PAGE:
The powers granted in this section shall not be used to control the general distribution of any material in the civilian market unless the President finds (1) that such material is a scarce and critical material essential to the national defense, and (2) that the requirements of the national defense for such material cannot otherwise be met without creating a significant dislocation of the normal distribution of such material in the civilian market to such a degree as to create appreciable hardship.

Essentially, the president has the authority to prioritize any contracts other than employment contracts to ensure the federal government receives services and materials before other competing interests, so long as doing so is in the interest of the national defense. In other words, under this section a manufacturer must service the government contract over others.

This power also extends to the allocation of services and materials “necessary or appropriate to promote the national defense.” However, the control over the distribution of these materials depends on whether they are “critical” and “strategic” as defined in Section 101(b). It is important to note that no president has taken an allocation action since the end of the Cold War.

Title III: Expansion of Productive Capacity and Supply

This title contains multiple authorities by which the president can ensure the United States has the capacity to produce critical technological items and other materials needed for the national defense. Many of these authorities deal primarily with financial incentives for manufacturers, ranging from loan guarantees to purchase commitments. The Department of Defense frequently employs this title. In fiscal 2017, the department managed a portfolio under Title III worth more than $1 billion in combined government and industry investment.

The recent executive order does not reference this title. However, the Congressional Research Service notes that “[u]nder Title III, the federal government could use authorized incentives to expand domestic capacity for PPE manufacturing to meet the needs of the emergency.” The administration could conceivably employ this authority in the future.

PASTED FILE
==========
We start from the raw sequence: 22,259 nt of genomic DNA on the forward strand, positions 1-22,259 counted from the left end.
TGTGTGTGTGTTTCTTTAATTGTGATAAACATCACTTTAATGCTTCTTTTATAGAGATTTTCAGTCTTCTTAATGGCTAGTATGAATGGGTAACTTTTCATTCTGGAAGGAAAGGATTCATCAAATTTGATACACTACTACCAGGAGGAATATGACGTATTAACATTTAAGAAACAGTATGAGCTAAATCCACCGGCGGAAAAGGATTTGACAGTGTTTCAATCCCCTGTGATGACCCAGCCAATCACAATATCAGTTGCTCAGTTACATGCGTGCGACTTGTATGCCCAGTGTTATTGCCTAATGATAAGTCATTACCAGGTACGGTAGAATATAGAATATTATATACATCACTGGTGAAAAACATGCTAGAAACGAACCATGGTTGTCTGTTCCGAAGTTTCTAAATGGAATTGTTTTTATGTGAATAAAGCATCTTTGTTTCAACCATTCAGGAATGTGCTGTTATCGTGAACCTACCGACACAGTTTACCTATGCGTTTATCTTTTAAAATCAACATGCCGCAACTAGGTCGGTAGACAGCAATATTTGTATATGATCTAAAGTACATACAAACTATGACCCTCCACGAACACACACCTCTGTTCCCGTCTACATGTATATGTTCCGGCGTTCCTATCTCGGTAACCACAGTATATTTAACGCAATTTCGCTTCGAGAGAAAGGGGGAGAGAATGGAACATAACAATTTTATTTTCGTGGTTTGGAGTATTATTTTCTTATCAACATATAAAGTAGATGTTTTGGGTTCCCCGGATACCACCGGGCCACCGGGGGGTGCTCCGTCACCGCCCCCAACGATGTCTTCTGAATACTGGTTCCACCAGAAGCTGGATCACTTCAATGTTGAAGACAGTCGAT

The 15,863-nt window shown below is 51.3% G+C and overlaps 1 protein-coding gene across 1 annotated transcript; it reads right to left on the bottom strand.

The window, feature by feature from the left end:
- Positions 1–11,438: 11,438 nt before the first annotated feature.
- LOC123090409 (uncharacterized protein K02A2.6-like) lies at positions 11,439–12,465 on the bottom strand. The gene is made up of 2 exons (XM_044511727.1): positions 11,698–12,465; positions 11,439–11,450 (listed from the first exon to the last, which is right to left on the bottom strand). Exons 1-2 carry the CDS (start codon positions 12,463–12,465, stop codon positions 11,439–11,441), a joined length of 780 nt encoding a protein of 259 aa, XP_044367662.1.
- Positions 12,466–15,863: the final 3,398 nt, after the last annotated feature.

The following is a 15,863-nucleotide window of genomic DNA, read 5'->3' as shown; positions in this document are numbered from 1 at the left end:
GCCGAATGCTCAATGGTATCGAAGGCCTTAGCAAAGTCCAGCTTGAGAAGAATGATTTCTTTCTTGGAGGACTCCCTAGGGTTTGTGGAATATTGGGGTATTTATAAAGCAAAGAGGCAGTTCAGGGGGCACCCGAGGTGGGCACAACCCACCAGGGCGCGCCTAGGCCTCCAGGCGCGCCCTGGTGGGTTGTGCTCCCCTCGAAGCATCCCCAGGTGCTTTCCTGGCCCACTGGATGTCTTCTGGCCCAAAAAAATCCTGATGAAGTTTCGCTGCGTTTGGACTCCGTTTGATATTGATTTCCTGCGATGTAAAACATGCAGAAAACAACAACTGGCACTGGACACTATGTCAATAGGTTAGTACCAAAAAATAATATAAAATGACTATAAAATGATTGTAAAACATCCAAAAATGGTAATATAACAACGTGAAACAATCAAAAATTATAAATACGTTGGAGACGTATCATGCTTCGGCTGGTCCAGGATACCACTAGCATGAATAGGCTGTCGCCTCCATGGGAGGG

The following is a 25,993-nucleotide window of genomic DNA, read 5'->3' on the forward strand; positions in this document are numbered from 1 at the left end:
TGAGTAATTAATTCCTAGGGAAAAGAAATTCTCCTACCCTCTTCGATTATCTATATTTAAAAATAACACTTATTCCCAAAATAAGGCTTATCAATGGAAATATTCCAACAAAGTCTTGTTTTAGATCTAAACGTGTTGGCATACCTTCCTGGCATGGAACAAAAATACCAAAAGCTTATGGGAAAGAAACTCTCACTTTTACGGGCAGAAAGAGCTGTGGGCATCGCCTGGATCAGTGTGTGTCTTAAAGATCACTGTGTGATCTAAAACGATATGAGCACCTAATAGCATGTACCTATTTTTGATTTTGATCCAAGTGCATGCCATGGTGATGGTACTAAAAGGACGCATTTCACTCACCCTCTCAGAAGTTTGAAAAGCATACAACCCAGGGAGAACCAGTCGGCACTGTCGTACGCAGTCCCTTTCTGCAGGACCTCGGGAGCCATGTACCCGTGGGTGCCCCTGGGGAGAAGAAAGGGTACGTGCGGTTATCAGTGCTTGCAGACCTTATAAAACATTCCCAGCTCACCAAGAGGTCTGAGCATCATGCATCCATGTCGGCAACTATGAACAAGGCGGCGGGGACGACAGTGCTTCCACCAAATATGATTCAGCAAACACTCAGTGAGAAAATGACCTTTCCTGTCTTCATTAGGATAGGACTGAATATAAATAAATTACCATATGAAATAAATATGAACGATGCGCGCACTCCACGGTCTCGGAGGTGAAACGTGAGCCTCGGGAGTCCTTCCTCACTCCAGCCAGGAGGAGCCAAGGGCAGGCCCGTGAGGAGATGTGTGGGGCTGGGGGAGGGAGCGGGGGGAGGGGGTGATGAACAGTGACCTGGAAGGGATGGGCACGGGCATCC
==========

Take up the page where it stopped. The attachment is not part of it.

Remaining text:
Title VII: General Provisions

This title contains various clarifying provisions as well as additional authorities. Of note is the definition of “national defense”:

The term “national defense” means programs for military and energy production or construction, military or critical infrastructure assistance to any foreign nation, homeland security, stockpiling, space, and any directly related activity. Such term includes emergency preparedness activities conducted pursuant to title VI of The Robert T. Stafford Disaster Relief and Emergency Assistance Act [42 U.S.C. § 5195 et seq.] and critical infrastructure protection and restoration.

Since its initial adoption, Congress expanded the definition from one based on military necessity to its current formulation above. Today, national defense encompasses not only the military but also homeland security, domestic preparedness and other national emergencies—which could include pandemics.

Additionally, Section 708(c)(1) of this title gives the president the authority to approve “voluntary agreements” among competing private industry interests:

Upon finding that conditions exist which may pose a direct threat to the national defense or its preparedness programs, the President may consult with representatives of industry, business, financing, agriculture, labor, and other interests in order to provide for the making by such persons, with the approval of the President, of voluntary agreements and plans of action to help provide for the national defense.

In short, the president could approve agreements among competing businesses that would otherwise run afoul of antitrust or contract law. However, the process is not as simple as the president signing off on an agreement, and businesses are not exempt from all liability. Section 708 outlines additional responsibilities between federal department heads and private industry. For example, the attorney general and the chairman of the Federal Trade Commission must monitor the agreement to ensure that anti-competitive practices are being prevented, that the agreement is carrying out the purposes of Section 708(c)(1) and that the parties are following the terms of the agreement.